Remembering the day Pakistan outclassed India to win the Champions Trophy 2017
As the sun shone gloriously that Sunday over the Kennington Oval, as seen through national television and as the aroma of mom's special biryani wafted across to the living room, I could feel myself, just like crores of Indians all over the world either glued to their television sets or present in the stadium itself might have had, filling up with a surge of confidence.
India had marched onto a second successive Champions Trophy finals, and they had done that as authoritatively as possible, crushing almost every opponent that came their way, including neighbours and arch-rivals Pakistan, who they were facing once again in the game that mattered. India had won the previous edition, and it was just one more game that lay between them and successfully defending the title.
124 runs (against Pakistan - that too by D/L method), 8 wickets (against South Africa), 9 wickets (against Bangladesh) - these were the Indian victory margins as the tournament shrunk little by little, eliminating every other team apart from the finalists eventually.
True, we had lost to Sri Lanka by 7 wickets in another game, but that really didn't matter much in the overall scheme of things. Having an eye for statistics, my eyes naturally went to head-to-head records and the like. The overall head-to-head record between the two teams in the Champions Trophy was 2-2, and across all ICC events including World Cups, the record was staggering, at 8-2 in favour of Indians. Easy win was in sight.
Or so we thought.
How big a surprise was everyone in for, as seven hours later, Pakistan walked home with their first ever Champions trophy win, trumping India with a huge margin of 180 runs. A famous, joyous, monumental win for Pakistan, making a mockery of their underdog billing.
Having benefited from an early slice of luck, when Fakhar Zaman was caught behind off a no-ball, Pakistan did not look back till they had whizzed past the finish line in style. Zaman, playing only his fourth ODI, led the charge with a free-spirited, brutal, and at times agricultural, maiden hundred that laid the platform for a total of 338.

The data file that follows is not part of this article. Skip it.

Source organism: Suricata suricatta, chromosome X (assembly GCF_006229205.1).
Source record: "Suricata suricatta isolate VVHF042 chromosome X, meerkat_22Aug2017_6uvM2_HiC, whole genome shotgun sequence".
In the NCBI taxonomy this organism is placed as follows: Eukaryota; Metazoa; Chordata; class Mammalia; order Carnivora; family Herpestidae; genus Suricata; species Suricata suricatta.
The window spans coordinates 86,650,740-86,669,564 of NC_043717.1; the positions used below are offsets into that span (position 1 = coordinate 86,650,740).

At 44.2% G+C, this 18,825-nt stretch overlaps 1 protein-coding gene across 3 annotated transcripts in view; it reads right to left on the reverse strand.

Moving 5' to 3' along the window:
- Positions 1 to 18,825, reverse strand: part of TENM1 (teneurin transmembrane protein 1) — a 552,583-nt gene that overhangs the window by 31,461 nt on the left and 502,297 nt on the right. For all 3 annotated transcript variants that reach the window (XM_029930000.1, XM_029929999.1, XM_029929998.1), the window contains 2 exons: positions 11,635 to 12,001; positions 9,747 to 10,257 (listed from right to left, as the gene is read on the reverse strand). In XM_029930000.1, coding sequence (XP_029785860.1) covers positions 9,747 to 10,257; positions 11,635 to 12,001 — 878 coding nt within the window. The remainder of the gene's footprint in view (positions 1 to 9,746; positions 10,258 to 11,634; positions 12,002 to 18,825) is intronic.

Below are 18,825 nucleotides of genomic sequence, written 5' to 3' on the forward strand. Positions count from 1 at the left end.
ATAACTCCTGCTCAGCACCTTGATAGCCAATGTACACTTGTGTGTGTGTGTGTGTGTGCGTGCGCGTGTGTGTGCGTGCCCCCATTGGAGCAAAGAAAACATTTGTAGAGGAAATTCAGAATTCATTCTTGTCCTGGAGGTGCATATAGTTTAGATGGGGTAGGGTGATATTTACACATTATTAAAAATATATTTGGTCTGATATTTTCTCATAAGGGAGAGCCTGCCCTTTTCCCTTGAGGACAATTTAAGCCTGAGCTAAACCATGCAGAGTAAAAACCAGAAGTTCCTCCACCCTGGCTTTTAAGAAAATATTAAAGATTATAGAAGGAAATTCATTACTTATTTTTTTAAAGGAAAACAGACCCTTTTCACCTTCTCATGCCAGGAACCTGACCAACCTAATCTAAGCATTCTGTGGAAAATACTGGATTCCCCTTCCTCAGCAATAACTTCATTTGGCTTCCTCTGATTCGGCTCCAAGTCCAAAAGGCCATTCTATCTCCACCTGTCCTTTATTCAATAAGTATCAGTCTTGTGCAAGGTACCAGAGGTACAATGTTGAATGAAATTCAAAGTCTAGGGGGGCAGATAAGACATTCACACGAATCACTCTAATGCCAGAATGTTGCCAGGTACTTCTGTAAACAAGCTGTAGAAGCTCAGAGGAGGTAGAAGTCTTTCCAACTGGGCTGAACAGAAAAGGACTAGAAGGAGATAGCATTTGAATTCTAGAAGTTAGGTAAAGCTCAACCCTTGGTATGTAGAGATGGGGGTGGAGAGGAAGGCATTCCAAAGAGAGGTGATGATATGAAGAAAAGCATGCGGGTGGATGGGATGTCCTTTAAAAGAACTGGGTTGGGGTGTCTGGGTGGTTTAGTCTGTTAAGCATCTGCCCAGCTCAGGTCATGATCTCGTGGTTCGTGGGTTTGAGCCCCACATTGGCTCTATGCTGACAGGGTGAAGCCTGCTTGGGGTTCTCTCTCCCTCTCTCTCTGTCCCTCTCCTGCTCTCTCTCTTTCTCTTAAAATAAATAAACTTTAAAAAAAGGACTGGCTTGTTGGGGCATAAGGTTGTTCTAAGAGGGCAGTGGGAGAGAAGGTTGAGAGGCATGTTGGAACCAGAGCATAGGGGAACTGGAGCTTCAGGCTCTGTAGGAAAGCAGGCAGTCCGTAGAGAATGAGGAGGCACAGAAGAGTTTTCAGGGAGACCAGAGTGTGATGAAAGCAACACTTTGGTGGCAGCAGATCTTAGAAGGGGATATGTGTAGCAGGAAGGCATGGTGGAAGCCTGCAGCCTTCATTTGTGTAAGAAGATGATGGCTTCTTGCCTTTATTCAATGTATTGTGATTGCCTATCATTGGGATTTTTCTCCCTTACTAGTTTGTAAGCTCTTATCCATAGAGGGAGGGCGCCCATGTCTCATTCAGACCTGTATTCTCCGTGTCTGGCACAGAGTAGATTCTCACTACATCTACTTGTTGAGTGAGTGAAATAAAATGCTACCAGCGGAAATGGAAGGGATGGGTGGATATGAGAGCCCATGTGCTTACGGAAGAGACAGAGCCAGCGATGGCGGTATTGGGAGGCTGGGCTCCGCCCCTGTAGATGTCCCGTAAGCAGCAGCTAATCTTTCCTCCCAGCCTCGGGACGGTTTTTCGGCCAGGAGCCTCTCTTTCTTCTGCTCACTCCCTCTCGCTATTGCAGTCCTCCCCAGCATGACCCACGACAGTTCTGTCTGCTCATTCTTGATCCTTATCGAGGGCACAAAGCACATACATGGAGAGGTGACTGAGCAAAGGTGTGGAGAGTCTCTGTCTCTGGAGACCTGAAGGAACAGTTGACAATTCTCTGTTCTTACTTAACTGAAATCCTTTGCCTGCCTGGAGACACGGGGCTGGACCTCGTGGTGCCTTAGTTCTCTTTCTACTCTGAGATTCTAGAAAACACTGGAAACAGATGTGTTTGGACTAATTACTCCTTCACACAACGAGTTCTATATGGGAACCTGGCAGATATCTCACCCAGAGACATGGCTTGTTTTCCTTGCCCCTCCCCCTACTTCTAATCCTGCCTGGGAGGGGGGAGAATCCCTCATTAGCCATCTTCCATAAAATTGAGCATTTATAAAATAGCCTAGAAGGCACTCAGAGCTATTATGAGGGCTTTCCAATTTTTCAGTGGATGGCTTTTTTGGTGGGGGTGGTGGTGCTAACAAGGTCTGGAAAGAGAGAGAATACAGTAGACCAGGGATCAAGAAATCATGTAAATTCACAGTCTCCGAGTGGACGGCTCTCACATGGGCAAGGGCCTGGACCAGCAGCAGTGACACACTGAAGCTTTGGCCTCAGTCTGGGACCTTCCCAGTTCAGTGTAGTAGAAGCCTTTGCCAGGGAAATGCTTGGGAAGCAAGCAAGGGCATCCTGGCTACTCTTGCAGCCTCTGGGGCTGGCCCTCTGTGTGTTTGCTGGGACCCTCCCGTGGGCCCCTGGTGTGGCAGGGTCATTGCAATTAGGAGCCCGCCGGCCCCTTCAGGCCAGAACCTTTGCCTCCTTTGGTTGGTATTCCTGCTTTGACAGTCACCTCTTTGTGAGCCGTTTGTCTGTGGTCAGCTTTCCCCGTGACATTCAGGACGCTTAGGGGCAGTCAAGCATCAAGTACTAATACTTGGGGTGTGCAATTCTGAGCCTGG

And it was Zaman, of all people. Honestly, I can't remember another instance either before or after this, where the guy showed even half of such capability. With Azhar Ali and Babar Azam giving Zaman the necessary support, the Pakistan score grew steadily.
Thus, supplemented exceedingly well by Mohammad Hafeez' exploits in the fag end of the innings, resulted in Pakistan posting 338/4 in the scoreboard, a humongous total for a final.
Even if the score was an indication that the game was half-lost, we were not to lose hope. But it looked like the Indian batsmen had other plans. Right from the third ball of the innings, when Rohit Sharma was trapped plumb in front of the wicket off a Mohammad Amir delivery, the downfall had begun.
Amir completed the top-order damage by ripping out India's vaunted front three also including Dhawan and Kohli, in a searing and incisive opening spell. Hasan Ali joined the party soon, claiming his fourth three-for in as many successive matches, as India's middle order fragility was exposed brilliantly. This was Pakistan at their best, and even a dazzling 76 by Hardik Pandya could not spoil their party. Just like we couldn't defend our 2011 World Cup, there went our 2013 Champions Trophy as well.
A host of records were also broken, Hasan Ali becoming the first person to complete four successive three-fors, the 180-run margin becoming the largest margin of victory/defeat in an ICC final, and so on.
Underdog stories have always impressed us. Eighth-ranked and India-romped, living to inspire internet lampoons for three weeks in a row, Pakistan were now standing at cricket's zenith, with an ICC title at the cost of their arch-rivals. Despite rooting for the losing side, one could not help but marvel - at the side that hadn't lost even as much as a nerve, despite being the laughing stock of cricket-crazy netizens all across the globe. Irrespective of nationality and faiths, we all started hoping that this Sarfraz-era in Pakistan Cricket flourished in the sport as a whole.
Exactly a year later, I am sitting at a desk and typing away about one of the most saddening games I had seen in recent times, when one year ago I wouldn't even have imagined doing that. The above-mentioned Sarfraz-era also didn't really flourish, having had its own share of ups and downs.
Indian cricket, meanwhile, looks like they have resurrected themselves from the loss, with a long bout of wins and more wins, looking well set ahead of the 2019 World Cup. However, it's too early to say anything in that regard - it is not unlike India to exhibit a downfall, and it is not unlike Pakistan to show their trademark unpredictability and go on to win the coveted prize either.